Saleha Young, a heroin addict, kisses her daughter Samantha, 12, after they have lunch with Saleha’s mother Margaret, 84, at her house in the East Side of Hamilton, Ohio, where heroin addiction is rampant. Margaret, who understands her daughter’s fierce addiction without judgement and accepts she can do little about it, has legal custody of her granddaughter because of her daughter’s addiction and run-ins with the police. They share the house with Saleha’s father and Margaret’s brother. (Credit Image: © Miguel Juarez Lugo/ZUMA Wire)
Sherry Sams, 41, a heroin addict who has lost four children to the social service system, sits at her favorite spot, a vacant building along State Street and Dutton Avenue, where she works as a prostitute for drug money. The spot is in the crime infected Lower Price Hills neighborhood of Cincinnati, an epicenter of a growing heroin crisis across the U.S. Sams says she has tried several drug rehab programs, but has been unable to succeed. She says part of the problem is that heroin withdrawal is extremely painful, and so the drug becomes like a medication. (Credit Image: © Miguel Juarez Lugo / zReportage.com / ZUMA Press)
Candace Greene, 33, a former nurse who is now a heroin-addicted prostitute, waits on the street for costumers in the McMicken neighborhood in Cincinnati, Ohio. Candace says in her early 20s, she began selling and using OxyContin she acquired from her nursing job, but then a cousin told her heroin was a cheaper high, so she began using it. She has three kids who are in the legal custody of her sister. Candace is homeless, and lives in an abandoned building. (Credit Image: © Miguel Juarez Lugo / ZUMA Wire)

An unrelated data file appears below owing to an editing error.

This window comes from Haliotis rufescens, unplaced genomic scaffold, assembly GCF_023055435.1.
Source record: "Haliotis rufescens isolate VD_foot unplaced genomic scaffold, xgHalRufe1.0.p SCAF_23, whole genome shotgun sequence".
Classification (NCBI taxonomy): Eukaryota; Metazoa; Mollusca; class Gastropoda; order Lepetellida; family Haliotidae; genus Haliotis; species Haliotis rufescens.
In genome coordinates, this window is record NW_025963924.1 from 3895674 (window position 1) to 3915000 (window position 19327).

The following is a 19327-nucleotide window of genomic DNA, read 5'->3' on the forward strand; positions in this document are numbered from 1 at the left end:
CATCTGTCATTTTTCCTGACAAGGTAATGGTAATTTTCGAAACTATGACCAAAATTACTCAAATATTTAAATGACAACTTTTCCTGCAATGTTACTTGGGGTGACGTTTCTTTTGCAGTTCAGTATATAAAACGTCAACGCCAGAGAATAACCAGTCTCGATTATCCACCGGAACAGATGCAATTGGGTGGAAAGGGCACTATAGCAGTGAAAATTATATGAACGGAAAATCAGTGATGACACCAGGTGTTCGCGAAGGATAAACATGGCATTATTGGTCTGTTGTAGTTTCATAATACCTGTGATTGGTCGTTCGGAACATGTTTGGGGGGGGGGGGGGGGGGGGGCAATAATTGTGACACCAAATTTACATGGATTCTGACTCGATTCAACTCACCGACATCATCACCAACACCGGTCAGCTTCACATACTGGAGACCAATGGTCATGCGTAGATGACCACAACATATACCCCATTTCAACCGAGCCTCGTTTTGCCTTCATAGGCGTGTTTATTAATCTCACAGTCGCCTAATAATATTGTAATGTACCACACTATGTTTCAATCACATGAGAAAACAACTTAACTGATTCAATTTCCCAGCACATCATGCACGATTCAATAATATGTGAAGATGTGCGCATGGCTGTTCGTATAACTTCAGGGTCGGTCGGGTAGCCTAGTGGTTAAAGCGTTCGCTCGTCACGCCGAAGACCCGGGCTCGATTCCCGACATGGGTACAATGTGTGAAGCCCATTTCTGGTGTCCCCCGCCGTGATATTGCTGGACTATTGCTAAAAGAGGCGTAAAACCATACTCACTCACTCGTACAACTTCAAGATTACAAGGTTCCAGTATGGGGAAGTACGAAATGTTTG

Shalonda ‘Shonda’ Strange, a 31-year-old heroin addict, prostitute, and mother of two, walks toward the abandoned building where she’s lived for the past year in a basement room with six others, all heroin addicts and squatters. She says she has overdosed five times, and tried rehab at least five times, but it has never worked. She was raised by her grandmother in the Upper Price Hill neighborhood of Cincinnati. (Credit Image: © Miguel Juarez Lugo / zReportage.com / ZUMA Press)